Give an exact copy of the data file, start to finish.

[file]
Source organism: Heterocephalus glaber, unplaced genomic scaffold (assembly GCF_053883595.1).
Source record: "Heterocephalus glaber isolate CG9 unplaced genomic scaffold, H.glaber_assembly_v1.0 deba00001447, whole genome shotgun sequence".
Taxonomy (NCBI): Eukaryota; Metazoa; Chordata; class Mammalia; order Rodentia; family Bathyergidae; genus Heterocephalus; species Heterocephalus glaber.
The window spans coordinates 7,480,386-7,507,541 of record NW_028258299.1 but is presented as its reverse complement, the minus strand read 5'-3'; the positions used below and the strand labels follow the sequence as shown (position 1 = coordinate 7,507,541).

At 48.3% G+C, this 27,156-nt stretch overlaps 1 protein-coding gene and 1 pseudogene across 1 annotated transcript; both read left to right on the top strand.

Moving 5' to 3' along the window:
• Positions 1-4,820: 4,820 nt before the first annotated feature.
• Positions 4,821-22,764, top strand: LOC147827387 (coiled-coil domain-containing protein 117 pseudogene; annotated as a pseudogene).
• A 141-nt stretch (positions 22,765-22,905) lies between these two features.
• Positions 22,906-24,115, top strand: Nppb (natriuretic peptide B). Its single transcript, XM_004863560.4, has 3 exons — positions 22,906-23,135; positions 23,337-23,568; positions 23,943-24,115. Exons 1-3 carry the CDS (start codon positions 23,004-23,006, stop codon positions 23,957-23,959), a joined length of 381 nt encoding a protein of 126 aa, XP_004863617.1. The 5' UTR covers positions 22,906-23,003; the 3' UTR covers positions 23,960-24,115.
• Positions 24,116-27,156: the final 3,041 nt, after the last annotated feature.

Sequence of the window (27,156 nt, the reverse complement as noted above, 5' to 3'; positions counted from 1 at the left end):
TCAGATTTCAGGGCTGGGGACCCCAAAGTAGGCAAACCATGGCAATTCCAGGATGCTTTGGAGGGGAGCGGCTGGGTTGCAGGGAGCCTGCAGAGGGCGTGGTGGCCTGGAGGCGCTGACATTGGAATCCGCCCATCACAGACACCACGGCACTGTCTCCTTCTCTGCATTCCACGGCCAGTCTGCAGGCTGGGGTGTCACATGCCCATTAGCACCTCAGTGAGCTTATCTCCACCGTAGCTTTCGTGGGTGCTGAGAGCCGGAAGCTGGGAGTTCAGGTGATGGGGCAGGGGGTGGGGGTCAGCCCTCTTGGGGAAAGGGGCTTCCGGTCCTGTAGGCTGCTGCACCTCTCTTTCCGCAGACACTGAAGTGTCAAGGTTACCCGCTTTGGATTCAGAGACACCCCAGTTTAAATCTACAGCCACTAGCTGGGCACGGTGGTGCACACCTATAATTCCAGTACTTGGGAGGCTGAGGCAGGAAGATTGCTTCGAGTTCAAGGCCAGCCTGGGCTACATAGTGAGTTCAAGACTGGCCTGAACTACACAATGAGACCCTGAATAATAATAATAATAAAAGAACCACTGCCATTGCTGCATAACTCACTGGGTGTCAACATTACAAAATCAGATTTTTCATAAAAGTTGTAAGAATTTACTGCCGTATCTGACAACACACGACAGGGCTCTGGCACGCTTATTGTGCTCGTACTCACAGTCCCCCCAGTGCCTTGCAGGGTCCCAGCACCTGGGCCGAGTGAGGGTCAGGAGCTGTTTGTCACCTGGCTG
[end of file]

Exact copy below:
Source organism: Heterocephalus glaber, unplaced genomic scaffold (assembly GCF_053883595.1).
Source record: "Heterocephalus glaber isolate CG9 unplaced genomic scaffold, H.glaber_assembly_v1.0 deba00001447, whole genome shotgun sequence".
Taxonomy (NCBI): Eukaryota; Metazoa; Chordata; class Mammalia; order Rodentia; family Bathyergidae; genus Heterocephalus; species Heterocephalus glaber.
The window spans coordinates 7,480,386-7,507,541 of record NW_028258299.1 but is presented as its reverse complement, the minus strand read 5'-3'; the positions used below and the strand labels follow the sequence as shown (position 1 = coordinate 7,507,541).

At 48.3% G+C, this 27,156-nt stretch overlaps 1 protein-coding gene and 1 pseudogene across 1 annotated transcript; both read left to right on the top strand.

Moving 5' to 3' along the window:
• Positions 1-4,820: 4,820 nt before the first annotated feature.
• Positions 4,821-22,764, top strand: LOC147827387 (coiled-coil domain-containing protein 117 pseudogene; annotated as a pseudogene).
• A 141-nt stretch (positions 22,765-22,905) lies between these two features.
• Positions 22,906-24,115, top strand: Nppb (natriuretic peptide B). Its single transcript, XM_004863560.4, has 3 exons — positions 22,906-23,135; positions 23,337-23,568; positions 23,943-24,115. Exons 1-3 carry the CDS (start codon positions 23,004-23,006, stop codon positions 23,957-23,959), a joined length of 381 nt encoding a protein of 126 aa, XP_004863617.1. The 5' UTR covers positions 22,906-23,003; the 3' UTR covers positions 23,960-24,115.
• Positions 24,116-27,156: the final 3,041 nt, after the last annotated feature.

Sequence of the window (27,156 nt, the reverse complement as noted above, 5' to 3'; positions counted from 1 at the left end):
TCAGATTTCAGGGCTGGGGACCCCAAAGTAGGCAAACCATGGCAATTCCAGGATGCTTTGGAGGGGAGCGGCTGGGTTGCAGGGAGCCTGCAGAGGGCGTGGTGGCCTGGAGGCGCTGACATTGGAATCCGCCCATCACAGACACCACGGCACTGTCTCCTTCTCTGCATTCCACGGCCAGTCTGCAGGCTGGGGTGTCACATGCCCATTAGCACCTCAGTGAGCTTATCTCCACCGTAGCTTTCGTGGGTGCTGAGAGCCGGAAGCTGGGAGTTCAGGTGATGGGGCAGGGGGTGGGGGTCAGCCCTCTTGGGGAAAGGGGCTTCCGGTCCTGTAGGCTGCTGCACCTCTCTTTCCGCAGACACTGAAGTGTCAAGGTTACCCGCTTTGGATTCAGAGACACCCCAGTTTAAATCTACAGCCACTAGCTGGGCACGGTGGTGCACACCTATAATTCCAGTACTTGGGAGGCTGAGGCAGGAAGATTGCTTCGAGTTCAAGGCCAGCCTGGGCTACATAGTGAGTTCAAGACTGGCCTGAACTACACAATGAGACCCTGAATAATAATAATAATAAAAGAACCACTGCCATTGCTGCATAACTCACTGGGTGTCAACATTACAAAATCAGATTTTTCATAAAAGTTGTAAGAATTTACTGCCGTATCTGACAACACACGACAGGGCTCTGGCACGCTTATTGTGCTCGTACTCACAGTCCCCCCAGTGCCTTGCAGGGTCCCAGCACCTGGGCCGAGTGAGGGTCAGGAGCTGTTTGTCACCTGGCTG